Title:
Coupler having reduction of reflections to light source
Kind Code:
A1


Abstract:
A coupler for coupling light between an optoelectronic element and an optical fiber. The coupler has a fiber stop that is made of a material that has an index of refraction that effectively matches the index of refraction of the optical fiber being coupled to the optoelectronic element. The fiber stop may be flat or rounded. It may be a discrete or molded part of the coupler assembly. The end of the fiber being stopped may be flat or rounded.



Inventors:
Blasingame, Raymond W. (Richardson, TX, US)
Chen, Bo Su (Plano, TX, US)
Guenter, James K. (Garland, TX, US)
Lee, James C. (Plymouth, MN, US)
Li, Bernard Q. (Plymouth, MN, US)
Orenstein, James D. (Duncanville, TX, US)
Application Number:
10/620512
Publication Date:
01/20/2005
Filing Date:
07/16/2003
Assignee:
Honeywell International Inc.
Primary Class:
Other Classes:
385/33
International Classes:
G02B6/42; (IPC1-7): G02B6/26; G02B6/32
View Patent Images:



Primary Examiner:
SANGHAVI, HEMANG
Attorney, Agent or Firm:
Workman Nydegger (Salt Lake City, UT, US)
Claims:
1. A coupler comprising: an optical fiber receiving structure; and a fiber stop attached to said receiving structure; and wherein said fiber stop has an index of refraction approximately the same as the index of refraction of a core of said optical fiber.

2. The coupler of claim 1, wherein said fiber stop is a window.

3. The coupler of claim 2, wherein the window comprises a glass material.

4. The coupler of claim 2, wherein the window comprises a plastic material.

5. The coupler of claim 1, wherein said fiber stop is a lens.

6. The coupler of claim 5, wherein the lens comprises a glass material.

7. The coupler of claim 5, wherein the lens comprises a plastic material.

8. The coupler of claim 5, wherein the lens is an aspherical lens.

9. The coupler of claim 5, wherein the lens is a spherical lens.

10. A means for coupling comprising: means for receiving an optical fiber; means for stopping a received optical fiber, attached to said means for receiving an optical fiber; and wherein said means for stopping a received optical fiber has an index of refraction approximately equal to an index of refraction of the received optical fiber.

11. The coupler of claim 10, wherein said means for stopping is a window.

12. The coupler of claim 11, wherein the window comprises a glass material.

13. The coupler of claim 11, wherein the window comprises a plastic material.

14. The coupler of claim 10, wherein said means for stopping is a lens.

15. The coupler of claim 14, wherein the lens comprises a glass material.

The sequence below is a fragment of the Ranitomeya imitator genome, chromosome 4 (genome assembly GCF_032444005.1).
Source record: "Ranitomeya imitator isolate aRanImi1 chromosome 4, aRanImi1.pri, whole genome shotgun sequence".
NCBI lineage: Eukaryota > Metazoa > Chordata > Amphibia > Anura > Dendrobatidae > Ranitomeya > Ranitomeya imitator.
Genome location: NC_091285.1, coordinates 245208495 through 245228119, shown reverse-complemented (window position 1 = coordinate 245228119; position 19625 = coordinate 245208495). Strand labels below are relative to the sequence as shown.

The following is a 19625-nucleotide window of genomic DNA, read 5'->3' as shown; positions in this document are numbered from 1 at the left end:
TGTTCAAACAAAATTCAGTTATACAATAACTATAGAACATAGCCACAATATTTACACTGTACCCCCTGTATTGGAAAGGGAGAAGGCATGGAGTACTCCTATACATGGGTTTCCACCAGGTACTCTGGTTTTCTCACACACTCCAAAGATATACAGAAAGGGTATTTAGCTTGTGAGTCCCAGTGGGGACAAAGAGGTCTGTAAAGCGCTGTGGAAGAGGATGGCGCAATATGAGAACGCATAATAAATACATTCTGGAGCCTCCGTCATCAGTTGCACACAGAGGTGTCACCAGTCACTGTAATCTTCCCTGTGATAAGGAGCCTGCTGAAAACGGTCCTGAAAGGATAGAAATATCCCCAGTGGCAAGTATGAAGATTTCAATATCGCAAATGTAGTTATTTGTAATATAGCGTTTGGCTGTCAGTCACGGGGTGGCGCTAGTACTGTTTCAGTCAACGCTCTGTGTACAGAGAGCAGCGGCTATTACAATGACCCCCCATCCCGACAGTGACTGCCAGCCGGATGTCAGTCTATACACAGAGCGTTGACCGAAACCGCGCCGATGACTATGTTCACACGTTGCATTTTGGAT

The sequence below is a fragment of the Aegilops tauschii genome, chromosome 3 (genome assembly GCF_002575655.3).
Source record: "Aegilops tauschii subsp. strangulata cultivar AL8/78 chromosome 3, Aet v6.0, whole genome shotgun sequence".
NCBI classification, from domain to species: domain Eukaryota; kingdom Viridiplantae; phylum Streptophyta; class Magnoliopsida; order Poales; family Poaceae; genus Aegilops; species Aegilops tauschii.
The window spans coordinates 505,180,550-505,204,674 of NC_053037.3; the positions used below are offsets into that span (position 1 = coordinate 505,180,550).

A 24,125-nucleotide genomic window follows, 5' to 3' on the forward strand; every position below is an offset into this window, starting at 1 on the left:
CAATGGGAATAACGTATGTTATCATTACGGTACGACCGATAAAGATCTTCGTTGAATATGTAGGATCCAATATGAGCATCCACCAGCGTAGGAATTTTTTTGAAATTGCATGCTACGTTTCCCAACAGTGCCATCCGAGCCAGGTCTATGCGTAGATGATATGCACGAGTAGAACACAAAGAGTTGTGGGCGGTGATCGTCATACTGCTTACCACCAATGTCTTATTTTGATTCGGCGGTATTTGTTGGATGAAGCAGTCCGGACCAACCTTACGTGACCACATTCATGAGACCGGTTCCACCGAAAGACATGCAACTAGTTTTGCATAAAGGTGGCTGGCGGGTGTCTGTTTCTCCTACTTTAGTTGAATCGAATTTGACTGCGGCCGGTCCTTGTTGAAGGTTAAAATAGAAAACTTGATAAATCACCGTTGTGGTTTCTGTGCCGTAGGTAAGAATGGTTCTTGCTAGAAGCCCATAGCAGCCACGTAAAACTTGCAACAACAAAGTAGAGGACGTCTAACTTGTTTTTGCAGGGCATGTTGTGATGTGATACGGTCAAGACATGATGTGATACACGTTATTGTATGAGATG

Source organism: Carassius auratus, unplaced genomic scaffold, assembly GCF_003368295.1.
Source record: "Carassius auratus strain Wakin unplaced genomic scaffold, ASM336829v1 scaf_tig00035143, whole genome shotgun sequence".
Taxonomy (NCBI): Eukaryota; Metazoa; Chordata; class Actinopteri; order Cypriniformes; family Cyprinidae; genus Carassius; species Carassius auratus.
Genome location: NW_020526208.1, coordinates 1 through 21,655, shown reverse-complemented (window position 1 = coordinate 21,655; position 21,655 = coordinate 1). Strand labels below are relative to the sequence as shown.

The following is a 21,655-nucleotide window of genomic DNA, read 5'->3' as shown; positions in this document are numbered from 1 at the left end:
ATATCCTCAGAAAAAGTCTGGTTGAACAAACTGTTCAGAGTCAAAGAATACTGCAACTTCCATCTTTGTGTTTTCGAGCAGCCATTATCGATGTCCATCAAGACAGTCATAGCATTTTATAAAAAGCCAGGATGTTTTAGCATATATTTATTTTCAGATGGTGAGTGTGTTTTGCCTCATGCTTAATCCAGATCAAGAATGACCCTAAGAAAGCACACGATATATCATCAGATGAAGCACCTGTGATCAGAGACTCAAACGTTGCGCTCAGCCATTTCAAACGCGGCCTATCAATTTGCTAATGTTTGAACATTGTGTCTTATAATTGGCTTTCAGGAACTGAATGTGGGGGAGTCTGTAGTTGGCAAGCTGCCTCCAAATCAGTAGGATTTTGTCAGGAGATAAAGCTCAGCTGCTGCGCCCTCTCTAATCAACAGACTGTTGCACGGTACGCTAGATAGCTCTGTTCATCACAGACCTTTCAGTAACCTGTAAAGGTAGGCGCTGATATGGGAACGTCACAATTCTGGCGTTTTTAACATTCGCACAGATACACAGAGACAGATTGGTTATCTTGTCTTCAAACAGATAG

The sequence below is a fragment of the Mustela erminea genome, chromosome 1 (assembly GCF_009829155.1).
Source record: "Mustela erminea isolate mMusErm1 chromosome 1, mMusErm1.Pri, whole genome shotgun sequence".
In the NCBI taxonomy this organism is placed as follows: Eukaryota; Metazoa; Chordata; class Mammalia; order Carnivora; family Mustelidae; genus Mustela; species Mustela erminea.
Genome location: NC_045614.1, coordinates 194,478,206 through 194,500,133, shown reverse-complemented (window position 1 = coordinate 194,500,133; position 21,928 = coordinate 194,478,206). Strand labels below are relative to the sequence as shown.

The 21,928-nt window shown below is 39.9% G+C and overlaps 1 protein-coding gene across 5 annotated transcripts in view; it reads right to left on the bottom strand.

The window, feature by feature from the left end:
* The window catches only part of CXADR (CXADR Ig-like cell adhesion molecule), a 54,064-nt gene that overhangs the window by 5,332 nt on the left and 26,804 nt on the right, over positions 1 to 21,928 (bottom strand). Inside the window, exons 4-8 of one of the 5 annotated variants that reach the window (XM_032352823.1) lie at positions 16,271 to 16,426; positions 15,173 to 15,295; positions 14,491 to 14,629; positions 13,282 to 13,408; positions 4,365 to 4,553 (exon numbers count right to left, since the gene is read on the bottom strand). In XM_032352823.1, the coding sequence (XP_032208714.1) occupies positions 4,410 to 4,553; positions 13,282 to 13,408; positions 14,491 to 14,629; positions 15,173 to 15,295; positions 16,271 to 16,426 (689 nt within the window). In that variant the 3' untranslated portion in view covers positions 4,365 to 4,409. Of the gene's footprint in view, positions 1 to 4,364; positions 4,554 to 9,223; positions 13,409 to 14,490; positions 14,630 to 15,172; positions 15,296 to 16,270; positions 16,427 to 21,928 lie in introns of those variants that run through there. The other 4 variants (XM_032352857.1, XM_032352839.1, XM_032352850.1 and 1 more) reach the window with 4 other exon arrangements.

16. The coupler of claim 14, wherein the lens comprises a plastic material.

17. The coupler of claim 14, wherein the lens is an aspherical lens.

18. The coupler of claim 14, wherein the lens is a spherical lens.

19. A method for coupling comprising: receiving an optical fiber or coupling; and restraining the receiving of the optical fiber with a mechanism having an index of refraction approximately equal to the index of refraction of the optical fiber.

20. The method of claim 19, wherein the mechanism is a window.

21. The method of claim 20, wherein the window comprises a glass material.

22. The method of claim 20, wherein the window comprises a plastic material.

23. The method of claim 19, wherein the mechanism is a lens.

24. The method of claim 23, wherein the lens comprises a glass material.

25. The method of claim 23, wherein the lens comprises a plastic material.

26. The method of claim 23, wherein the lens is an aspherical lens.

27. The method of clam 23, wherein the lens is a spherical lens.

28. The method of claim 23, wherein the lens has a flat surface facing the optical fiber that may be received.

29. The method of claim 23, wherein the lens has a curved surface facing the optical fiber that may be received.

30. A coupler comprising: a sleeve; a window situated at a first end of said sleeve; and a lens situated at a surface of said window opposite of a surface of said window proximate to said sleeve.

31. The coupler of claim 30, wherein: said sleeve has a diameter so that an optical fiber can be inserted with an end stopped by the surface of said window proximate to said sleeve; and said window has an index of refraction about the same as the index of refraction of optical fiber.

32. The coupler of claim 31, wherein said lens is a ball lens.

33. The coupler of claim 31, wherein said lens is formed on the surface of said window.

34. The coupler of claim 33, further comprising a light source proximate to said lens.

Description:

BACKGROUND

The present invention relates to devices for connecting light sources or other devices to optical fibers, and particularly it relates to efficient coupling of light signals to and from optical fibers and the devices capable of effecting such coupling. More particularly, the invention relates to a coupling element made of an optically transmissive material disposed in the housing between the end of the optical fiber and the optoelectronic element in order to reduce back-reflections.